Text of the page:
How Sharp is Your Airmanship Sword?

How Sharp is Your  Airmanship Sword?

How Sharp is Your Airmanship Sword?

What piloting skill is the most perishable? When I’ve had a lapse in flying as I did recently following my hip surgery, I tend to focus on my instrument procedure skills. More specifically, I prioritize my ability to execute an instrument approach with zero errors and within commercial standards as a key benchmark of my skills as a pilot. Sure, I’m game for practicing steep turns, landings or stalls, but I tend to prefer to shoot approaches, ensuring I get the button pushes correct, and the needles centered.

Certainly, it’s important to master this critical phase of flight in which the aircraft is moving perilously closer to the hard, unforgiving ground. Interestingly though, it is not the skill that’s most likely to slip away the quickest when we step away from the cockpit.

Studies have demonstrated that pilot skills erode the fastest in perhaps the most predictable places: landings, crosswind landings, crosswind takeoffs, steep turns, and minimum controllable airspeed, to name a few. In other words, the hands-on, basic airmanship skills tend to go first. 

When I lived in Wichita, it’s a common sight to see KC-135s flying the circuit at McConnell Air Force Base, shooting landing after landing. I asked a KC-135 pilot once why they practice landings so much. His answer: It is the most perishable skill. Thus, they have to work at it all the time, especially crosswind landings. The KC-135 has only an 8-degree roll limit on touchdown (the -135R with its bigger engines is even less), making crosswind landings a particular challenge. Too much roll and the pilot will be dragging a nacelle on the runway. 

Tony Kern wrote in his landmark paper “Foundations of Professional Airmanship and Flight Discipline:”

“Flying an airplane is not like riding a bike. If you haven’t flown recently in the model you are in, you may not remember precisely how. It is probably more like juggling knives, where if you’re not proficient, you are likely to end up hurting yourself.” 

In the same publication, Tony cited research that showed pilots lose their cognitive piloting skills as fast or faster than the physical ones: “In fact, since flying is a psychomotor process, it is by definition a blending of mind and body to achieve results. Pilots and other aviators must rely heavily on cue recognition and pre-learned mental response patterns, which are decidedly cognitive processes. If we fail to recognize a cue, for example a traffic pattern reference for flap lowering, then it can be the first in a long series of falling dominoes that will mess up our ability to maintain positive control of our flight parameters.”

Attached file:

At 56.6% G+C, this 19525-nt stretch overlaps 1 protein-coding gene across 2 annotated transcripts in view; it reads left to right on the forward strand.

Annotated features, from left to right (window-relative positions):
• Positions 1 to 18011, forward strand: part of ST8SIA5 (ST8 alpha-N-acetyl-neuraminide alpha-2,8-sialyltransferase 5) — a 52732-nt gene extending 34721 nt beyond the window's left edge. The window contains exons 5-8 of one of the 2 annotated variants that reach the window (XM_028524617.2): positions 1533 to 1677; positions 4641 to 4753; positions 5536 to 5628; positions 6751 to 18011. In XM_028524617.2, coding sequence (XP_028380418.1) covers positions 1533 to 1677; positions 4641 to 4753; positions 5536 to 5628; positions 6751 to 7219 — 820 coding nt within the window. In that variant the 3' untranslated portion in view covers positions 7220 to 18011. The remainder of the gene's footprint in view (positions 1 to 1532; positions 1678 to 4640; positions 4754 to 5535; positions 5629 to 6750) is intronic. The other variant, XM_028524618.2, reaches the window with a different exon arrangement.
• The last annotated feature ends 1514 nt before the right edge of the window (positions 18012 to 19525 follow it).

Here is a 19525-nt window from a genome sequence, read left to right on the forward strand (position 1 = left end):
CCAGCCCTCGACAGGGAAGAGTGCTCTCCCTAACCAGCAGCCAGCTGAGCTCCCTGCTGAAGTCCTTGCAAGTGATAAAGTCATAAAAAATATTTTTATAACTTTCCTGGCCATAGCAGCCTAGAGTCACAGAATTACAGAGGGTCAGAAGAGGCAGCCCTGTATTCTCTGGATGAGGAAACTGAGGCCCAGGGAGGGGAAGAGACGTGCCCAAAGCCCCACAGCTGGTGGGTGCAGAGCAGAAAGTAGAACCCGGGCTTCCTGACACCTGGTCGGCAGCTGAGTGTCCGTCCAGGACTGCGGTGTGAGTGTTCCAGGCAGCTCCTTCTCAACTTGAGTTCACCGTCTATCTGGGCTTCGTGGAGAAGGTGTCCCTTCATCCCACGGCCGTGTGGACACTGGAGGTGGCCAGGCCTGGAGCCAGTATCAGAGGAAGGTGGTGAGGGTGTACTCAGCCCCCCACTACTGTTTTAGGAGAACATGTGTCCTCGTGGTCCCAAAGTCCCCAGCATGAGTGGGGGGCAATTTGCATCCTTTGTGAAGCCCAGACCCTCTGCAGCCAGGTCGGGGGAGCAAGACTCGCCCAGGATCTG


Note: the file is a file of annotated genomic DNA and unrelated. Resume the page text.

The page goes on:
As Tony tells it, skill and proficiency are two edges of the airmanship sword. How do you keep it sharp? Train, and then fly like you train. If you can help it, avoid long chunks of time between flights. If it can’t be helped, be prepared to increase your personal minimums, seek expert coaching and commit to sustained practice. Don’t put yourself and your passengers at risk because you’ve allowed the airmanship sword to grow dull. The stakes are simply too high. 

While there is no shortage of research and credible science to prove that practice really does make perfect, it’s equally important to develop a strategy for you to debrief your own performance after the aircraft is tucked away in the hangar. For it to be effective, it’s something you’ve got to do every time you fly. 

Chris Lutat of Convergent Performance, a human factors and safety consultancy, offers this excellent list of questions to pose to yourself after every flight:

1.) What could I/we have done today that would have made this a mistake-free flight?

2.) Are any of the errors or mistakes made on this flight “repeat discrepancies” from a previous flight?

3.) Which of these strategies can I apply to eliminate the same errors or mistakes on future flights:

a. More practice of the maneuver or procedure?

b. Feedback or coaching from another expert, instructor or check airman?

c. More study of technical, procedural or regulatory resources?

d. More or better planning or briefing?

4.) What maneuvers, procedures, and decisions did I/we make today that led to error-free (or near error-free) outcomes? Why?

A friend of mine who flies a Piper M500 is religious about his post-flight debrief. He keeps a detailed notebook where he notes his mistakes, errors or lapses in judgement. He counters each with a constructive plan on how he intends to correct it. His debrief occurs immediately after his flight in the quiet space of his hangar office. Following his lead, I started carrying a small leather notebook in my flight bag in which I attempt (probably a bit less religiously) to capture my flubs. It is a humbling and revealing assignment in which you must leave your ego at the door.

In Daniel Goleman’s “Focus: The Hidden Driver of Excellence,” there is this excellent quote: Those at the top never stop learning: if at any point they start coasting and stop such smart practice, too much of their game becomes bottom-up and their skills plateau.”

How sharp is your airmanship sword? Are you satisfied in remaining at the performance level are you now? Let’s strive for better. Our lives and that of our passengers depend on it. 

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